By Jack Loudon, Responsible Investment Analyst at Royal London Asset Managament 

Last September, EasyJet announced that their landmark carbon offsetting scheme, in which they claimed to offset all their emissions from flying, would end1. EasyJet acknowledged that offsets are not the right tool to help decarbonise the economy, unless being used for residual emissions, and that their updated net-zero roadmap will focus on using “…Sustainable Aviation Fuel as required, until its fleet has been transitioned to zero carbon emission aircraft…”.

EasyJet demonstrates a wider trend of the aviation sector looking at new low carbon technologies, with sustainable aviation fuel (SAF) at the forefront. But is ‘sustainable’ and ‘aviation fuel’ not an oxymoron? What actually is SAF, why does it matter, and what do we in the Responsible Investment team believe about its green credentials?

What is SAF?

SAF covers a range of fuels which are a substitute for fossil fuel derived jet fuel. They are generally produced from ‘biological’ sources – such as agriculture and forestry waste, but also household waste and waste oils and fats. They may also be produced with synthetic feedstocks such as carbon dioxide. While the current focus on SAF is relatively new, several production methods exist, some of which are close to a century old.

The resulting product is indiscernible from traditional aviation fuel and meets the high technical standards required. The ease of adoptability is also high. SAF can be blended with traditional aviation fuel, and use the exact same infrastructure, supply mechanism and aircrafts. There are big hopes for other methods of decarbonisation in the sector, but most don’t have this adoptability advantage. Currently technology isn’t advanced enough to offer an alternative method to reduce emissions. Only small electric aircraft on short flights (of ~200km) are likely to be possible as a zero-emissions alternative within the decade2. Similarly, plane manufacturers suggest commercial zero-emissions hydrogen aircraft may only be available from 20353, and even then, it will take a couple of decades for airline’s entire fleets to be replaced.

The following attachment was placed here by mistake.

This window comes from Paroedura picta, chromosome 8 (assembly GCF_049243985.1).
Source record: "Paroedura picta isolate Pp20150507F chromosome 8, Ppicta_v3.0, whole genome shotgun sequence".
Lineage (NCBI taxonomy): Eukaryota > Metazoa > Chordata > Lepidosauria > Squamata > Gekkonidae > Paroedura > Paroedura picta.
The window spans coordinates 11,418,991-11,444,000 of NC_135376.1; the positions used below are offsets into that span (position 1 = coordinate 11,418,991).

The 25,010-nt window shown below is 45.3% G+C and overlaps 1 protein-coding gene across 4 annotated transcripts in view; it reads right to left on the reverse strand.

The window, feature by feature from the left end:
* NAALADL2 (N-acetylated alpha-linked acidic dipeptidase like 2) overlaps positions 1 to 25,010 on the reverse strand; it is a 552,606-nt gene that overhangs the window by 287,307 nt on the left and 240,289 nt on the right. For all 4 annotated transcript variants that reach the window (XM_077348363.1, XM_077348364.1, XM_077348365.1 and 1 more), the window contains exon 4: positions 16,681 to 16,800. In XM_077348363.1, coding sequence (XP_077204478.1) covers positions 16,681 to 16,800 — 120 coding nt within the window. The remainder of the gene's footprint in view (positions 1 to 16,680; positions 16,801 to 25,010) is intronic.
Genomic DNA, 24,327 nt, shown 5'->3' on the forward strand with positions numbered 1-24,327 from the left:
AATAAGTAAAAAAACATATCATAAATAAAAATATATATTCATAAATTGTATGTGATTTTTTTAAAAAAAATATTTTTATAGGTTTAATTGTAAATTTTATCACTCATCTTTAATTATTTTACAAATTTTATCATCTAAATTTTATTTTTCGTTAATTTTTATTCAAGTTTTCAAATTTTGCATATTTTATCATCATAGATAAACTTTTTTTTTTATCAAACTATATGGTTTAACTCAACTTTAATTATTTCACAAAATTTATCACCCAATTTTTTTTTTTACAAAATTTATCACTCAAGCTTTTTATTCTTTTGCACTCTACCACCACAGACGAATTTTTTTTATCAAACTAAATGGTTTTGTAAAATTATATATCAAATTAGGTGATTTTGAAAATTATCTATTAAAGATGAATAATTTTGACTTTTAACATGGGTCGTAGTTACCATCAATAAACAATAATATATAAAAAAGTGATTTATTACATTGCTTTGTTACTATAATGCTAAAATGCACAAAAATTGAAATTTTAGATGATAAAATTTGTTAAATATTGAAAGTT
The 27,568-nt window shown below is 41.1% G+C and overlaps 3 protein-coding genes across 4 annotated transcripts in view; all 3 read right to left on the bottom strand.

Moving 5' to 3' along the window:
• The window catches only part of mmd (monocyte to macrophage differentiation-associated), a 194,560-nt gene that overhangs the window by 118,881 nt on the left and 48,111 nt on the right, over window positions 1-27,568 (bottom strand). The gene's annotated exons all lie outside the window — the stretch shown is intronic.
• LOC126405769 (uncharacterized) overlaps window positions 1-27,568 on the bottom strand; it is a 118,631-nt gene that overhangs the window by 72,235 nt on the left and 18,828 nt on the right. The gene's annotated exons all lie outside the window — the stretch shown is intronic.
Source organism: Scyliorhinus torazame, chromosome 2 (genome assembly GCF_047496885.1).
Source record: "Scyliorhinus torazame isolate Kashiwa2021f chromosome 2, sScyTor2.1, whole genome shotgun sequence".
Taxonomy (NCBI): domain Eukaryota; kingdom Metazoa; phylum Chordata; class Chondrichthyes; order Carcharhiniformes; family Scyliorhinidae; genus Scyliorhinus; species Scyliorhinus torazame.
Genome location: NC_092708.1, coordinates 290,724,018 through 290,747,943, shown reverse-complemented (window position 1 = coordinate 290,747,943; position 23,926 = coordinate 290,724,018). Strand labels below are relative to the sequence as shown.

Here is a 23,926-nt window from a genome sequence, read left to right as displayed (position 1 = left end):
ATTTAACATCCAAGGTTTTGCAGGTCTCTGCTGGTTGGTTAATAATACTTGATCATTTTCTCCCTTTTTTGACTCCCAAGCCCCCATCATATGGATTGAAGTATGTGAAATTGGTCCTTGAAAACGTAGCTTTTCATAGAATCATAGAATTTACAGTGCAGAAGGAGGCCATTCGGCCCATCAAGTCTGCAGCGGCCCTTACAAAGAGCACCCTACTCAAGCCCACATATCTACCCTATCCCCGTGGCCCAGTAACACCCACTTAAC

Emissions are key

Every tonne of aviation fuel burned produces over three tonnes of CO2, plus other emissions4. One flight alone may produce more CO2 than the average person in a year5. The total global emissions for aviation were 1.1 gigatonnes in 2019, equivalent to 3% of total global emissions6. Expectations are that aviation emissions will continue to grow as the global population grows and residents in developing countries gain a disposable income offering them the opportunity to travel. Assuming nothing changes, emissions are expected to be 2.1 gigatonnes by 2050 and could account for 25% of the global carbon budget7.

It is critical that we reduce and decarbonise aviation as soon as possible, but this is challenging as alternative technologies are not ready today. Assuming that at least some air travel is necessary and cannot be replaced by less polluting modes of transport, does SAF offer a real-world way to continue flying more sustainably?